2019 - Restraints on Federal Power, Constitutional Structures and Civic Virtue
Robert P. George Speaks on Civility and the Common Good at Baylor Law’s Federalist Paper Lecture Series
By Baylor University Student Writer, Caroline Maxey
When Robert P. George walked to the auditorium to speak at Baylor University School of Law, he was welcomed by a room full of law students, professors, lawyers, and even undergraduate students from Baylor University. George is a graduate of Swarthmore College, holds M.T.S. and J.D. degrees from Harvard University, and the degrees of D.Phil., B.C.L., and D.C.L. from Oxford University. In addition, he has earned twenty-one honorary degrees, the U.S. Presidential Citizens Medal, and has served as a member of the President’s Council on Bioethics and the U.S. Commission on Civil Rights, among many other accomplishments. He is also the author and co-author of six books and the editor of several more. His articles have appeared in the Harvard Law Review, the Yale Law Journal, the Columbia Law Review, and many others.
A brief introduction from Baylor Law’s Dean Brad Toben provided the basis for what was to come in the upcoming lecture by George. Dean Toben highlighted the importance of studying the Constitution and the Federalist Papers and thanked sponsors John and Marie Chiles for their continued support of this academic endeavor at Baylor Law. As Robert P. George took the stand, he elaborated on the roles of government for the common good of the people, giving examples from history, providing critical philosophical views as applied to government, and the amount of power the federal government truly holds.
When asked what can be done when confronted with a difficult conversation with someone of opposing views, George said, “Stand up for what you believe in, and don’t let people intimidate you into silence.” The current climate is divisive in the United States, but George believes that respecting what other people say and being open-minded is critical to these conversations. In his lecture, he noted that divisions among like-minded people on both sides of an issue can cause tension. We cannot assume that good people will agree on what defines “the common good.” People will often disagree on what that good requires, according to George.
To support this point, he mentioned Neville Chamberlain, the Prime Minister of Great Britain, during the rise of Hitler’s Nazi regime. Chamberlain is known for appeasing Hitler, but Professor George pointed out that Chamberlain wanted only to avoid the destruction that would come with defying Hitler and was doing what he could for peace. This, George said, was a wrong decision with good intentions. Reasonable, good people like Chamberlain and those who disagreed with his interactions with Hitler can and will disagree. However, both the Prime Minister and those who opposed his decisions simply had a different view of the common good (and did not know the full extent of Hitler’s evil acts). This is something that we often see today in politics, social issues, and throughout government.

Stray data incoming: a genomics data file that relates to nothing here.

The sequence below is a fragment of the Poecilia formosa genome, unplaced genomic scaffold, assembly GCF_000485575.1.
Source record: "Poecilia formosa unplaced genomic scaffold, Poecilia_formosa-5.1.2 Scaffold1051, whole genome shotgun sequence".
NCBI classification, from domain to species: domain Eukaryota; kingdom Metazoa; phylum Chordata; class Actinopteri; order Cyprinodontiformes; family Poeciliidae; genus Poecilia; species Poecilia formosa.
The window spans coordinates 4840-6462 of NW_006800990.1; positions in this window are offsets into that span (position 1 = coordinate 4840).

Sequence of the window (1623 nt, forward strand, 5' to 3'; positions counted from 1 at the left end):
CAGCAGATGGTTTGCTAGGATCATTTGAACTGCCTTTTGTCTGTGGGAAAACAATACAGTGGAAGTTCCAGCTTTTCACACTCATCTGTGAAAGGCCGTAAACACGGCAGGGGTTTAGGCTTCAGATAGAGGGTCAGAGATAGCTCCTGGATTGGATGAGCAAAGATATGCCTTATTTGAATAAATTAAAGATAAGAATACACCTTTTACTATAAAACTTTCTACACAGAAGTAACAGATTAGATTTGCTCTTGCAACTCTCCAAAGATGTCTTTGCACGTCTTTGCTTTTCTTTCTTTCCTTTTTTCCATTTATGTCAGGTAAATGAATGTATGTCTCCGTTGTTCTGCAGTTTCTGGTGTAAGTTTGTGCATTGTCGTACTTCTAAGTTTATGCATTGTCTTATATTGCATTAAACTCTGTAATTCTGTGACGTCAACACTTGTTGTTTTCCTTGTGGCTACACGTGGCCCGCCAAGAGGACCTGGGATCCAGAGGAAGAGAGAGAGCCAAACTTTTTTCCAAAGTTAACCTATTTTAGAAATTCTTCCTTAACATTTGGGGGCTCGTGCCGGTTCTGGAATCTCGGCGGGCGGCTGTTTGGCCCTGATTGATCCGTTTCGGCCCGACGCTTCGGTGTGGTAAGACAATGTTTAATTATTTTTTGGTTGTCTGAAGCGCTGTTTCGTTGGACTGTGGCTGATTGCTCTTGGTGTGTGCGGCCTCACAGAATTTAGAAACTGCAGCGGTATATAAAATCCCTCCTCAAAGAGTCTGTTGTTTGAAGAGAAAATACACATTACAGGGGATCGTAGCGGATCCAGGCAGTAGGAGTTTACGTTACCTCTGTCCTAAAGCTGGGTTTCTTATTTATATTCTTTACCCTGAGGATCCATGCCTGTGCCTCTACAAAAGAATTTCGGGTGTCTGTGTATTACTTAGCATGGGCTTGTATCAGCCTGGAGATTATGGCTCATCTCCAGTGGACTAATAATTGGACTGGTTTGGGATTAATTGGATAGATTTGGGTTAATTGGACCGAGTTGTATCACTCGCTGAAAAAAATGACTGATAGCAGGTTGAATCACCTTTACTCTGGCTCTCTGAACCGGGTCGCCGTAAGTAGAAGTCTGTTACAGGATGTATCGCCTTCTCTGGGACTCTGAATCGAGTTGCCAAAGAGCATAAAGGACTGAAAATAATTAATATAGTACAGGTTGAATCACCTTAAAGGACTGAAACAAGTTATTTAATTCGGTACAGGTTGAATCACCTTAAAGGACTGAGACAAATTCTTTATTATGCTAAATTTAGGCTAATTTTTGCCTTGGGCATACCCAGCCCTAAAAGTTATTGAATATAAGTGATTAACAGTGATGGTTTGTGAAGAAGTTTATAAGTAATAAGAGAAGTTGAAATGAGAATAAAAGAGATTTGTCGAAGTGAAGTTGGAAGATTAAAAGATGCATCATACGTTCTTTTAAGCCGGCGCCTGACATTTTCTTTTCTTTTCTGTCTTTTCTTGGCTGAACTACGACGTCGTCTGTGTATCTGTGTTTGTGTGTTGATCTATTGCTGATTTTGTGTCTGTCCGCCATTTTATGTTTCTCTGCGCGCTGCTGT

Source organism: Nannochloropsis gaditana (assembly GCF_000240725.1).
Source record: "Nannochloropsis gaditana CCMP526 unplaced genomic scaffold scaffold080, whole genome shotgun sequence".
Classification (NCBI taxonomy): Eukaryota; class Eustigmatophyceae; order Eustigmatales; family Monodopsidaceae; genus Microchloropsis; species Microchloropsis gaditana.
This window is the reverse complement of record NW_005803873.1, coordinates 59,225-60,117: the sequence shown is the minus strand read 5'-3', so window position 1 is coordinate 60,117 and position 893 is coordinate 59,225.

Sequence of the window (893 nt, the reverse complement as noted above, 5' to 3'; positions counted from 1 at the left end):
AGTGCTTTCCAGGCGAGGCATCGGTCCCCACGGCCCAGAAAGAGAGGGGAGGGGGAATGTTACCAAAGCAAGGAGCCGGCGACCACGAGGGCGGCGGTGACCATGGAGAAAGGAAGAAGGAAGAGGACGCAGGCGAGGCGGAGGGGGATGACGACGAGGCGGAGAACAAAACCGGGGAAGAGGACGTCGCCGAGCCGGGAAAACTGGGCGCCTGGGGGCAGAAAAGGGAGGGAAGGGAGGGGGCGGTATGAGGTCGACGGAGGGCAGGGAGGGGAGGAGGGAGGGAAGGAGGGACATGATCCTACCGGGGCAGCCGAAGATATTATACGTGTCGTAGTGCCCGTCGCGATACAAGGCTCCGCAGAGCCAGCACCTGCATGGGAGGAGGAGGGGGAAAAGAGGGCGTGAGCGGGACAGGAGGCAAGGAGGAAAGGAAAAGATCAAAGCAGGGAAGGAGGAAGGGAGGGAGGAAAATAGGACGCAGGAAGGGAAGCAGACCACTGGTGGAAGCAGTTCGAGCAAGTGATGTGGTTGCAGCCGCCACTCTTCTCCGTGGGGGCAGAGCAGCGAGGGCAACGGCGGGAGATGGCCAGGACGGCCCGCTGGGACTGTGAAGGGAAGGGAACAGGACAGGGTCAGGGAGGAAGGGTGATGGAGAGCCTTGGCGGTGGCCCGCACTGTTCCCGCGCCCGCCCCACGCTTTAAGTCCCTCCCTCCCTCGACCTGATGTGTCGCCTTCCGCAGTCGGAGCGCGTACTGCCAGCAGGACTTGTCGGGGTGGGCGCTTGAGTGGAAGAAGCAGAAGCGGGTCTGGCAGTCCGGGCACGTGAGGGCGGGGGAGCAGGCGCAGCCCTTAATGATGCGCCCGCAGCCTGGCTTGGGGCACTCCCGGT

To help explain the common good, George pointed to the teachings of Aristotle in his lecture to show what the common good is not. “Looking at a narrow interest instead of the good of all,” he said, is against the common good. The common good is the good of human beings, all sexes, races, and all people. For a society to thrive without anarchy, a system, or government, must be in place to enforce this common good. The right of any legitimate ruler is rooted in their duty to serve. George emphasizes that rulers have the right because they have the duty, and by making decisions based on the common good, rulers fulfill their obligations to those they rule by being their servants. Any community, he says, will have a common good, but the people within these communities must also learn to coordinate their behavior together.
Professor George also noted that, according to the Founders, to fulfill the responsibilities given to the government, the government must abide by the limits placed upon it in our Constitution. The role of legitimate government is to establish conditions that can help people achieve goals for themselves, not to do everything for them. Of course, he notes, the government is responsible for preventing exploitation and abuse, monopolization, and predatory practices. The government should step in only to care for what the people themselves cannot. The common good, George says, enables people to act more fully. It is facilitative and encourages people to help themselves more fully and efficiently. This is what a limited government achieves and how a government serves the common good of the people.
As his lecture ended, George spoke about the modern political culture where debates are shut down, opponents are drowned out, and name-calling takes over arguments. George encourages the people to decide to overcome corruption and not allow it to infect the political culture at large. The people can conduct themselves in a way that elevates, even with those with whom we disagree, and robust but civil public debate needs to be exemplified by all of us. “Bad behavior on political institutions can weaken these institutions,” George says, returning to the common good of the people. The political culture must support the common good of civil society, which requires the people's virtue.